12:27 a.m. Tokyo will extend its request that restaurants and bars shorten their hours by three weeks to April 21 in order to prevent an upsurge in coronavirus cases. “It’s important for us to come together to encourage basic infection prevention efforts,” Tokyo Gov. Yuriko Koike says. Tokyo, Kanagawa, Chiba and Saitama prefectures have asked eateries and drinking establishments to close by 9 p.m.
Wednesday, March 24
9:00 p.m. Singapore says it has opened its immunization drive to a younger age group after more than half its elderly population signed up for or received their shots. Residents aged 45 to 59 years can now register to receive vaccines, of which 1.1 million doses have so far been administered, with 310,000 people having completed the full regimen. Singapore has recorded no new locally transmitted cases in the past two weeks.
4:42 p.m. A novel variant of the coronavirus has been found in India in addition to many other variants of concern detected abroad, the health ministry says, amid an alarming rise in cases in the country this month after a steady decline in infections in January and February.
“Though VOCs and a new double mutant variant have been found in India, these have not been detected in numbers sufficient to either establish a direct relationship or explain the rapid increase in cases in some states,” it said in a statement. “Genomic sequencing and epidemiological studies are continuing to further analyze the situation.”
4:34 p.m. China’s daily output of COVID-19 vaccines has reached about 5 million doses, more than tripling the rate of 1.5 million on Feb. 1, official media say.
4:06 p.m. Thailand’s central bank has left its key interest rate unchanged at a record low on Wednesday. It lowered its 2021 economic growth forecast slightly after a second wave of coronavirus infections hit economic activity.
3:38 p.m. Uzbekistan will launch its vaccination campaign against the novel coronavirus with the AstraZeneca vaccine from April 1, a health official says. The country last week received its first 660,000 doses, provided for free under the COVAX initiative. Uzbekistan is negotiating with Russia to get 1 million doses of the Sputnik V vaccine as well, and said it will also use a vaccine developed by China’s Anhui Zhifei Longcom Biopharmaceutical.
1:54 p.m. Papua New Guinea will kick off its coronavirus vaccination program by this weekend, helped by 8,000 AstraZeneca doses from neighboring Australia as it tries to prevent its basic health system from being overwhelmed by a surge in COVID-19 cases.
1:50 p.m. India reports 47,262 new cases in the last 24 hours, the fifth consecutive day with more than 40,000 infections, pushing the country’s total to 11.73 million. Fatalities jumped by 275 — the highest single-day count this year — to 160,441.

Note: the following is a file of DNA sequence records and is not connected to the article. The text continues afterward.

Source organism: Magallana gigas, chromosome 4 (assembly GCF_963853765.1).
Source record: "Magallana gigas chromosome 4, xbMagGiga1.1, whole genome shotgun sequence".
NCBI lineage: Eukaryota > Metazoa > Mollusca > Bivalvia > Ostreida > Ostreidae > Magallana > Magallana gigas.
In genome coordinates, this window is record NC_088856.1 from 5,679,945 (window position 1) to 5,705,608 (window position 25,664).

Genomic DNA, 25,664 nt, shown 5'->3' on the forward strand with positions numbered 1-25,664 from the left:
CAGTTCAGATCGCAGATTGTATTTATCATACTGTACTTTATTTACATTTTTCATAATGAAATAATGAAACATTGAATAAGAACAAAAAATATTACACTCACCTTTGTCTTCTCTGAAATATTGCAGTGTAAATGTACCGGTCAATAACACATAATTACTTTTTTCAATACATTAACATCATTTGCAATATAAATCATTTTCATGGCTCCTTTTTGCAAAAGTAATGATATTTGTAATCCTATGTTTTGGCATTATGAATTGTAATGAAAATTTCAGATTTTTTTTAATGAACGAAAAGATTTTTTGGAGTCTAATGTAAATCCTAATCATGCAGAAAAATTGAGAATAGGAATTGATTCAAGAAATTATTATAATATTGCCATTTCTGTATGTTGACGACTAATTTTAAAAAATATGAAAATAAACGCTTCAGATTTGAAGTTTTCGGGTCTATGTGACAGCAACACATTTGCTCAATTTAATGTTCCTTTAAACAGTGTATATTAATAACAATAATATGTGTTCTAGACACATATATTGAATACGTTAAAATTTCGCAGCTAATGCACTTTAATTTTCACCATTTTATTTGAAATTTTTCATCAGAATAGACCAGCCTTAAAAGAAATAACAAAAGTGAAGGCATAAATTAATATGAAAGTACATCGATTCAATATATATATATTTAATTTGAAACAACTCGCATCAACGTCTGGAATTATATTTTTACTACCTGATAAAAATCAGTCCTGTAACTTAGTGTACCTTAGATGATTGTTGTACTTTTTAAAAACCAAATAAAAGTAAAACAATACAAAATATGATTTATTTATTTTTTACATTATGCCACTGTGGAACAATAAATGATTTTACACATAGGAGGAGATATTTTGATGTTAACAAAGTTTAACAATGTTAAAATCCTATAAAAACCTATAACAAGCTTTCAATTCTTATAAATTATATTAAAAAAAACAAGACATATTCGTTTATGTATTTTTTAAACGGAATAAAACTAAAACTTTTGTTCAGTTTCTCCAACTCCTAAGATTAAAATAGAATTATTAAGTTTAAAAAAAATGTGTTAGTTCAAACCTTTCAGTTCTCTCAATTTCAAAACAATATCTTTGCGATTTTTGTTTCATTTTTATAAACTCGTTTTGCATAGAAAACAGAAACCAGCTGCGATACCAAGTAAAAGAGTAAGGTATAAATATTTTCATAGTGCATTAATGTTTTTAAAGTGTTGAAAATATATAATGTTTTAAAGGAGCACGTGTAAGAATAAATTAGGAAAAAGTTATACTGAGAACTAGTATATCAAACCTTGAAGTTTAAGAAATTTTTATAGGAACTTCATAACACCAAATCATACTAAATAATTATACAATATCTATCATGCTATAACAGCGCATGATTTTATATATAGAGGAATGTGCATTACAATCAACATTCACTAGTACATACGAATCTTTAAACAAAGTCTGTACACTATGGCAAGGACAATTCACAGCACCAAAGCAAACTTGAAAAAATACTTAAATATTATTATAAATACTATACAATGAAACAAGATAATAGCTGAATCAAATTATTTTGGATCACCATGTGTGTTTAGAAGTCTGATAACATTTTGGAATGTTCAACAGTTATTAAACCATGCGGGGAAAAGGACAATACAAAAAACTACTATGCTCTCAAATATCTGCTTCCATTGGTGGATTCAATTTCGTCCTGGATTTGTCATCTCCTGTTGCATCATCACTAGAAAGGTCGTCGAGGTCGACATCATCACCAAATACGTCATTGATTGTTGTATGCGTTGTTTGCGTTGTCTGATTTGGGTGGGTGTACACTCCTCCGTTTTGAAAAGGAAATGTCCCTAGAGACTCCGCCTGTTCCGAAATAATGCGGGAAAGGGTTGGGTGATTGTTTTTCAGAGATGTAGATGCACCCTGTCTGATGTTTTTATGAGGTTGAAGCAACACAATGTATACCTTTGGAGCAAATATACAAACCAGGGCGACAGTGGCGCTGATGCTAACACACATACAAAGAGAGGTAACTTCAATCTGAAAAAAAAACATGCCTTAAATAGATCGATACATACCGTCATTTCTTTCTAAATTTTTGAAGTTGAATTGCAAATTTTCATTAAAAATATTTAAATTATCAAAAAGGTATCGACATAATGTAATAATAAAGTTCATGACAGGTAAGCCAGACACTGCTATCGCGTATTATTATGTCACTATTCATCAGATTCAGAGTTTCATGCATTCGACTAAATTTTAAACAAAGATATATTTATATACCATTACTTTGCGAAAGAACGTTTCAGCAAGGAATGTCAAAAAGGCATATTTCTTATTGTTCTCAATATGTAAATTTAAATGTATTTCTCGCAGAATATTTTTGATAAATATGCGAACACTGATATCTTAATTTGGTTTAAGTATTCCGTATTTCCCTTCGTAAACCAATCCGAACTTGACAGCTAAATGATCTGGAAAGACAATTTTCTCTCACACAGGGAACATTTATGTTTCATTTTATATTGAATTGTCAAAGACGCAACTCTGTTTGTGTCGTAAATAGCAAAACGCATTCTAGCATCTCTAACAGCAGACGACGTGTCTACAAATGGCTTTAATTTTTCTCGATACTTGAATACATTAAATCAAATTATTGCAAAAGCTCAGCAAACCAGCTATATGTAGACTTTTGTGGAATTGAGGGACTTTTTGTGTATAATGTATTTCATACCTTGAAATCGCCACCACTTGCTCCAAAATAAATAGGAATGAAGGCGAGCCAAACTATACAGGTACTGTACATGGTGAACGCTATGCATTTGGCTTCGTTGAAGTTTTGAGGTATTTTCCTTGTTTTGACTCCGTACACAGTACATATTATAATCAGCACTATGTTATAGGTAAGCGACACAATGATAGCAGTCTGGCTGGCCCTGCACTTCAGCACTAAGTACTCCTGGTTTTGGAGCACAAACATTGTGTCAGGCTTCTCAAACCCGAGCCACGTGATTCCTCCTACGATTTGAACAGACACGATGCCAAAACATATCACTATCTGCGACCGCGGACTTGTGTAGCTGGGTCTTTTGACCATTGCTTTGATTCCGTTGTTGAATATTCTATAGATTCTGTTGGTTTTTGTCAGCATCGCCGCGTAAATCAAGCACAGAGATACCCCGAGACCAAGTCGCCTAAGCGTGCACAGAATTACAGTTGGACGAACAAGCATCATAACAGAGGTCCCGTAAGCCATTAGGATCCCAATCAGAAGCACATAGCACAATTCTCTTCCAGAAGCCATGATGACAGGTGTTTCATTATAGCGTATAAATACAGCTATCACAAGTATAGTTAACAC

The country has so far administered over 50 million COVID vaccine doses to people nationwide since starting the drive on Jan. 16. More than 42 million people have received the first shot of the two-dose vaccine, while over 8 million of them have also been given the second jab required to be administered after a gap of at least 28 days, according to the Health Ministry.
10:42 a.m. Hong Kong and Macao will suspend COVID-19 shots from BioNTech due to packaging defects in a single batch, governments of the two cities announce, adding that BioNTech inoculations will only resume after thorough investigations.
10:09 a.m. South Korea reports 428 new cases, up from 343 a day ago. Total infections reach 99,846, with 1,707 deaths.
9:28 a.m. Mainland China reported 10 new COVID-19 cases on Tuesday, up from nine a day earlier, the national health authority says. All of the new cases were imported infections originating from overseas. The number of new asymptomatic cases, which China does not classify as confirmed cases, fell to eight from 14 a day earlier.
8:32 a.m. Children in Britain will start receiving a COVID-19 vaccine as early as August under provisional government plans to push for maximum national immunity from the coronavirus, The Telegraph reported on Tuesday. That timeline would be months earlier than expected, the newspaper said, citing two sources involved in the plans.
6:01 a.m. The main obstacle to wide use of “vaccine passports” is likely to be political, as many see them as inherently discriminatory. A flurry of new health certificates may help restart airlines and tourism. But they risk dividing the world into vaccine “haves” and “have-nots.” Read more on this week’s The Big Story.
3:42 a.m. Russian President Vladimir Putin has been vaccinated against the coronavirus, a Kremlin spokesman tells CNN. Although the specific vaccine was not disclosed, the Kremlin said earlier that it would be one of the three approved Russian vaccines.
Tuesday, March 23
11:55 p.m. India will widen eligibility for coronavirus vaccinations to people 45 and older from April 1 as the country faces a second wave of infections.
“Our appeal is that all above 45 should take vaccine as early as possible,” says Information Minister Prakash Javadekar.
India’s vaccination campaign kicked off in January with a phased rollout covering health care workers, front-line workers and individuals older than 60.
9:00 p.m. AstraZeneca says it will publish updated results from a major U.S. COVID-19 vaccine trial within 48 hours, responding to criticism from health officials that its interim results, published a day earlier, were outdated.
The U.K.-based drugmaker says that a preliminary assessment of its full analysis is consistent with the interim results and that it will “immediately engage” with the independent panel monitoring the trial.